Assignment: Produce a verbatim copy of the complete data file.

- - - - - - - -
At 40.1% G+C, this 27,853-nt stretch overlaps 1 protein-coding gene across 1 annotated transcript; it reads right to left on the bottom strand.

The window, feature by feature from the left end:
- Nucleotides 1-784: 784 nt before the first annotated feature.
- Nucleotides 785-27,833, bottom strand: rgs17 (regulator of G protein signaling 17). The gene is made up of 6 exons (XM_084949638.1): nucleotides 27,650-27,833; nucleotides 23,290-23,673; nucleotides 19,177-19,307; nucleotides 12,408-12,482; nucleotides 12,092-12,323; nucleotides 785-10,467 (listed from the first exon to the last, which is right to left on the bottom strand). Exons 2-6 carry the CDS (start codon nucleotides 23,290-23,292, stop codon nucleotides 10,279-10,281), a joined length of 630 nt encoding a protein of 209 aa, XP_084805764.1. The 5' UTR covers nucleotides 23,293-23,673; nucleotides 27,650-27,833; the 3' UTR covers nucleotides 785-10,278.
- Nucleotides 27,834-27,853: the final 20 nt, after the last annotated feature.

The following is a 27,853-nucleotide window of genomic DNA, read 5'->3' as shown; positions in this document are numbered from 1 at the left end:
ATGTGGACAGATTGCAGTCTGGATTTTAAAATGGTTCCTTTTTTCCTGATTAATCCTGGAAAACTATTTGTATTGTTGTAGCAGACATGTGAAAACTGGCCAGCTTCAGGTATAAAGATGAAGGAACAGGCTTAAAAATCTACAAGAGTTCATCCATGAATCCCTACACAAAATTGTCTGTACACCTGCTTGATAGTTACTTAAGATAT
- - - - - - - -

At 40.1% G+C, this 27,853-nt stretch overlaps 1 protein-coding gene across 1 annotated transcript; it reads right to left on the bottom strand.

The window, feature by feature from the left end:
- Nucleotides 1-784: 784 nt before the first annotated feature.
- Nucleotides 785-27,833, bottom strand: rgs17 (regulator of G protein signaling 17). The gene is made up of 6 exons (XM_084949638.1): nucleotides 27,650-27,833; nucleotides 23,290-23,673; nucleotides 19,177-19,307; nucleotides 12,408-12,482; nucleotides 12,092-12,323; nucleotides 785-10,467 (listed from the first exon to the last, which is right to left on the bottom strand). Exons 2-6 carry the CDS (start codon nucleotides 23,290-23,292, stop codon nucleotides 10,279-10,281), a joined length of 630 nt encoding a protein of 209 aa, XP_084805764.1. The 5' UTR covers nucleotides 23,293-23,673; nucleotides 27,650-27,833; the 3' UTR covers nucleotides 785-10,278.
- Nucleotides 27,834-27,853: the final 20 nt, after the last annotated feature.

The following is a 27,853-nucleotide window of genomic DNA, read 5'->3' as shown; positions in this document are numbered from 1 at the left end:
ATGTGGACAGATTGCAGTCTGGATTTTAAAATGGTTCCTTTTTTCCTGATTAATCCTGGAAAACTATTTGTATTGTTGTAGCAGACATGTGAAAACTGGCCAGCTTCAGGTATAAAGATGAAGGAACAGGCTTAAAAATCTACAAGAGTTCATCCATGAATCCCTACACAAAATTGTCTGTACACCTGCTTGATAGTTACTTAAGATAT